Recently, a rise in the percent of children suffering from various respiratory disorders has been observed.1
It has been observed that respiratory allergic patients suffer from acute asthmatic attacks more frequently during the changing season and weather conditions.21
Fungi are potent aeroallergens and atmospheric surveys have reported that seasonal variations in fungal concentrations could be the prime cause of clinical allergy and asthma.8
Previous studies at various places in India including Delhi have focused only on occupational environments; therefore, the present aerobiological study is the first to be performed in Delhi (India), emphasizing on qualitative and quantitative prevalence of the clinically significant aerospora inside and outside the homes.
The studies performed in different countries provide variable results of total fungal concentration and distribution of fungi because it basically depends on media and sampling method used, season of the year, geographical location, and living conditions as well as fungal growth substrates in different countries.22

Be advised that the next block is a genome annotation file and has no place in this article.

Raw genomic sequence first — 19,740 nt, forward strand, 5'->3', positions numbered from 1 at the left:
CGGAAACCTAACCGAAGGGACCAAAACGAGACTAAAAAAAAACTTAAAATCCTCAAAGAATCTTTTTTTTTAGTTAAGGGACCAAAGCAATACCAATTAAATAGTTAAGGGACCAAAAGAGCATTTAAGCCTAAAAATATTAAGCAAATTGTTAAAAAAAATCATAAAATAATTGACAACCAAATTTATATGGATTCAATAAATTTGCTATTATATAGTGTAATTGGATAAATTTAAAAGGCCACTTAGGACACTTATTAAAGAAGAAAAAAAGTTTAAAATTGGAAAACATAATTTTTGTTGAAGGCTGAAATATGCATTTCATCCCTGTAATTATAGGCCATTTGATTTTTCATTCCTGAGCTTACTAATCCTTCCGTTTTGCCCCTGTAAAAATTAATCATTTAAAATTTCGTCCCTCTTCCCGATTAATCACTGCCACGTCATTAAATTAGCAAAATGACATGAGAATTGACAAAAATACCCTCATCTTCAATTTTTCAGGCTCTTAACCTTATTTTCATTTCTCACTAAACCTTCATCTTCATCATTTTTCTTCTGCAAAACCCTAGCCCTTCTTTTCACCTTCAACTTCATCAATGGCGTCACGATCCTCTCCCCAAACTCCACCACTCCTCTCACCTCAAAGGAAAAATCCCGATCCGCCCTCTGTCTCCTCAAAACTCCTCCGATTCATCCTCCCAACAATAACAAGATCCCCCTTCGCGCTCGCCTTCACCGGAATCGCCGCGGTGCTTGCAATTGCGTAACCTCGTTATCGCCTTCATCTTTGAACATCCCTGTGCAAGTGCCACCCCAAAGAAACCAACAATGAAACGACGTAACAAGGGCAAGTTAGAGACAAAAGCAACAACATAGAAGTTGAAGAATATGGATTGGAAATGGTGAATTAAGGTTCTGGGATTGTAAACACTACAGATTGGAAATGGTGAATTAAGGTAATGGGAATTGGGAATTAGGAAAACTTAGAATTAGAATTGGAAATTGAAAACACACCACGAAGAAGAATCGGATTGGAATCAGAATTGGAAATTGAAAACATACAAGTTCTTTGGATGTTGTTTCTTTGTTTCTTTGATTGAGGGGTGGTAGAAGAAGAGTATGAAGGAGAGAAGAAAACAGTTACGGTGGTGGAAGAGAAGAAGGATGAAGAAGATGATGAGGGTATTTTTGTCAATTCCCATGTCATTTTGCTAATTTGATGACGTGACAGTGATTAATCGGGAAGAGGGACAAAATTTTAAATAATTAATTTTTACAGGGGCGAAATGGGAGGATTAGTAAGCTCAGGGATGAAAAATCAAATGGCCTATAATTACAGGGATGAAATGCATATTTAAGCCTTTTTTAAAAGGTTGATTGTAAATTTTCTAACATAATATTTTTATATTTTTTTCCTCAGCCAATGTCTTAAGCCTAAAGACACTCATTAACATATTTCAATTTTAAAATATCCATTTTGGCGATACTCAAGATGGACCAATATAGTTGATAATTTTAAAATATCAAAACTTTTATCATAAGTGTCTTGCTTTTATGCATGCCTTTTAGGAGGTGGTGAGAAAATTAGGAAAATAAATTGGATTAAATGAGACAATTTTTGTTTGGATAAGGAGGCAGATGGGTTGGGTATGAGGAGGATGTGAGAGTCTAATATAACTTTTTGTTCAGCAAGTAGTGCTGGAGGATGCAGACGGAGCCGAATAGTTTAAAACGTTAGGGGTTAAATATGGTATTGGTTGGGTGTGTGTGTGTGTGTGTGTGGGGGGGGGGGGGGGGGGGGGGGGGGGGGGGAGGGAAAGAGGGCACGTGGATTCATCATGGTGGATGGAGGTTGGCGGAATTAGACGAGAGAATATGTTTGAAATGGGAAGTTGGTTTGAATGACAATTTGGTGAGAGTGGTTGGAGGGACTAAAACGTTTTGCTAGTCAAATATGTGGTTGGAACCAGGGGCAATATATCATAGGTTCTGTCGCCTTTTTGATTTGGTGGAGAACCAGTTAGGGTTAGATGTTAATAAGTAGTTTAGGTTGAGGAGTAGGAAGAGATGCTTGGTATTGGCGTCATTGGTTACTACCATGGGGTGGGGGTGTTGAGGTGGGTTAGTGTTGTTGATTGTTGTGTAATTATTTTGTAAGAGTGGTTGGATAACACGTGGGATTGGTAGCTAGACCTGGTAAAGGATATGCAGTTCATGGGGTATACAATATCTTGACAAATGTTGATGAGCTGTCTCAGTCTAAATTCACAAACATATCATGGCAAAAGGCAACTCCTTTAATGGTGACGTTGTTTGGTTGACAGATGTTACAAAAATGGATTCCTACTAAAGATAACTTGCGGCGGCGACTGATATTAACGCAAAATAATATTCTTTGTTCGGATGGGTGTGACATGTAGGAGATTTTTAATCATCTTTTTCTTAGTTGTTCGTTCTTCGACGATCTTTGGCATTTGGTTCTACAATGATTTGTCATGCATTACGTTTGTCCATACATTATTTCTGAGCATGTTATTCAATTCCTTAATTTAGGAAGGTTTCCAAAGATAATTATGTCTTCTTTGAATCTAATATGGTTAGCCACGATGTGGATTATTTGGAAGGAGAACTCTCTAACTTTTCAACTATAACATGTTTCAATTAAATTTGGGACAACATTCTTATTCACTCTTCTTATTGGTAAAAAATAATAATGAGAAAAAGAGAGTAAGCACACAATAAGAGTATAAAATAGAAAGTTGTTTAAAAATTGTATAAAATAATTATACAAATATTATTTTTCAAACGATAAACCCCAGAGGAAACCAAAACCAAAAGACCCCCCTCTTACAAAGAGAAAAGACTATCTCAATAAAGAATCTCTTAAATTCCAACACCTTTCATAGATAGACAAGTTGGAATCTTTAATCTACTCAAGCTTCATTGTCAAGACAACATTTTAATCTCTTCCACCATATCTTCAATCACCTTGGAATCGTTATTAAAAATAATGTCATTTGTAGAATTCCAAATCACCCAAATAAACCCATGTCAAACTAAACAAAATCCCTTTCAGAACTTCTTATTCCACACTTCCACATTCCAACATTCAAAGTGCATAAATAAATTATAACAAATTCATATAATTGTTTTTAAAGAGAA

We have collected 1-year quantitative data on tropical fungi from each home and fungal concentrations were high when compared with other studies.8,23–25
Shelton et al.26
recorded the medium concentration of 500 CFU/m3
in the United States. Takahashi27
observed a concentration range of 13–2750 CFU/m3
from the city of Yokohama, Japan. de Ana et al.28
isolated a total of 11,843 fungal colonies per cubic meter ranging from 0 to 1666 CFU/m3
in different homes of allergic patients from Barcelona, Spain. The higher concentration could be caused by tropical vegetation in and around Delhi and conducive temperature and humidity.
Among the 35 fungal genera isolated, the prevalent fungal groups from all of the homes were different species of Aspergillus
, and Cladosporium.
Nonsporing isolates and yeast were also frequently isolated but they were grouped into “others.” Some of these fungi have been reported as the most common airborne fungi in different environments in other studies also12,23,26–30
and have been considered to be the potent allergens in aerospora of many indoor and outdoor environments contributing to the increase in respiratory diseases in children as well as adults.31–33
was the most diverse genera in terms of number of species identified in the present study. A. niger
, A. flavus
, A. fumigatus
, A. versicolor